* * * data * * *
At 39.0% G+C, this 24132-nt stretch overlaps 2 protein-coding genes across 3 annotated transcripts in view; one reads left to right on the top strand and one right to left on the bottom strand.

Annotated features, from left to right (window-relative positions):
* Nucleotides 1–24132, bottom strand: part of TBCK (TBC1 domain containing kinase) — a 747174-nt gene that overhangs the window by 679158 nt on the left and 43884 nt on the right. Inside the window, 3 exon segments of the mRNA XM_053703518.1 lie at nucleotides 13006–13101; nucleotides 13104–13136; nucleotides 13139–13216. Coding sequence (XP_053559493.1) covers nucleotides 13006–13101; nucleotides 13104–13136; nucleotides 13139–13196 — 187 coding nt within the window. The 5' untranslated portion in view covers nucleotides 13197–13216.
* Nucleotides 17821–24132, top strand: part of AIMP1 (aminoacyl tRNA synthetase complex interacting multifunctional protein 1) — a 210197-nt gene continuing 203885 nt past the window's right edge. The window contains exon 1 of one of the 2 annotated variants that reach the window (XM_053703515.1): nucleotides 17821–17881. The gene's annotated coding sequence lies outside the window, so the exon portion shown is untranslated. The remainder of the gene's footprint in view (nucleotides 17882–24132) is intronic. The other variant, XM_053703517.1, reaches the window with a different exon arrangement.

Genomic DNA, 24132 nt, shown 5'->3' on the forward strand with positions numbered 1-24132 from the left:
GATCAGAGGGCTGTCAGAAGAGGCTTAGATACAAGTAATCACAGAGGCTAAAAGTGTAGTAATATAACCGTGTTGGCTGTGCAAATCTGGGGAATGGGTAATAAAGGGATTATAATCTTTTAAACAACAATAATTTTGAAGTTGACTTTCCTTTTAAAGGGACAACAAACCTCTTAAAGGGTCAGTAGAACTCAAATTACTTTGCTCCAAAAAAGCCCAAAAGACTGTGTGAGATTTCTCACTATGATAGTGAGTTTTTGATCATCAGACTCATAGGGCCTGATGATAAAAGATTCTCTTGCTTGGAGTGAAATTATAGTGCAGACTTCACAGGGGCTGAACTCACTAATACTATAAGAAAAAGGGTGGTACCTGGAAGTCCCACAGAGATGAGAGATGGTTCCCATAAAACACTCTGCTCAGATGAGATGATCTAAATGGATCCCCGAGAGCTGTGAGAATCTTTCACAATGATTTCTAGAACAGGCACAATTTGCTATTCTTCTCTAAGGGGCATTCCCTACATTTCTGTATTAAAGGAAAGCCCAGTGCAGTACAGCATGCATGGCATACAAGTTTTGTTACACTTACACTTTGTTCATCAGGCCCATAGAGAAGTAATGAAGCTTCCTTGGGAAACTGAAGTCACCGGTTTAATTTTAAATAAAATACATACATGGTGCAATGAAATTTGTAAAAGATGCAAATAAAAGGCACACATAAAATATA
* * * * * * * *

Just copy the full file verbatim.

At 39.0% G+C, this 24132-nt stretch overlaps 2 protein-coding genes across 3 annotated transcripts in view; one reads left to right on the top strand and one right to left on the bottom strand.

Annotated features, from left to right (window-relative positions):
* Nucleotides 1–24132, bottom strand: part of TBCK (TBC1 domain containing kinase) — a 747174-nt gene that overhangs the window by 679158 nt on the left and 43884 nt on the right. Inside the window, 3 exon segments of the mRNA XM_053703518.1 lie at nucleotides 13006–13101; nucleotides 13104–13136; nucleotides 13139–13216. Coding sequence (XP_053559493.1) covers nucleotides 13006–13101; nucleotides 13104–13136; nucleotides 13139–13196 — 187 coding nt within the window. The 5' untranslated portion in view covers nucleotides 13197–13216.
* Nucleotides 17821–24132, top strand: part of AIMP1 (aminoacyl tRNA synthetase complex interacting multifunctional protein 1) — a 210197-nt gene continuing 203885 nt past the window's right edge. The window contains exon 1 of one of the 2 annotated variants that reach the window (XM_053703515.1): nucleotides 17821–17881. The gene's annotated coding sequence lies outside the window, so the exon portion shown is untranslated. The remainder of the gene's footprint in view (nucleotides 17882–24132) is intronic. The other variant, XM_053703517.1, reaches the window with a different exon arrangement.

Genomic DNA, 24132 nt, shown 5'->3' on the forward strand with positions numbered 1-24132 from the left:
GATCAGAGGGCTGTCAGAAGAGGCTTAGATACAAGTAATCACAGAGGCTAAAAGTGTAGTAATATAACCGTGTTGGCTGTGCAAATCTGGGGAATGGGTAATAAAGGGATTATAATCTTTTAAACAACAATAATTTTGAAGTTGACTTTCCTTTTAAAGGGACAACAAACCTCTTAAAGGGTCAGTAGAACTCAAATTACTTTGCTCCAAAAAAGCCCAAAAGACTGTGTGAGATTTCTCACTATGATAGTGAGTTTTTGATCATCAGACTCATAGGGCCTGATGATAAAAGATTCTCTTGCTTGGAGTGAAATTATAGTGCAGACTTCACAGGGGCTGAACTCACTAATACTATAAGAAAAAGGGTGGTACCTGGAAGTCCCACAGAGATGAGAGATGGTTCCCATAAAACACTCTGCTCAGATGAGATGATCTAAATGGATCCCCGAGAGCTGTGAGAATCTTTCACAATGATTTCTAGAACAGGCACAATTTGCTATTCTTCTCTAAGGGGCATTCCCTACATTTCTGTATTAAAGGAAAGCCCAGTGCAGTACAGCATGCATGGCATACAAGTTTTGTTACACTTACACTTTGTTCATCAGGCCCATAGAGAAGTAATGAAGCTTCCTTGGGAAACTGAAGTCACCGGTTTAATTTTAAATAAAATACATACATGGTGCAATGAAATTTGTAAAAGATGCAAATAAAAGGCACACATAAAATATA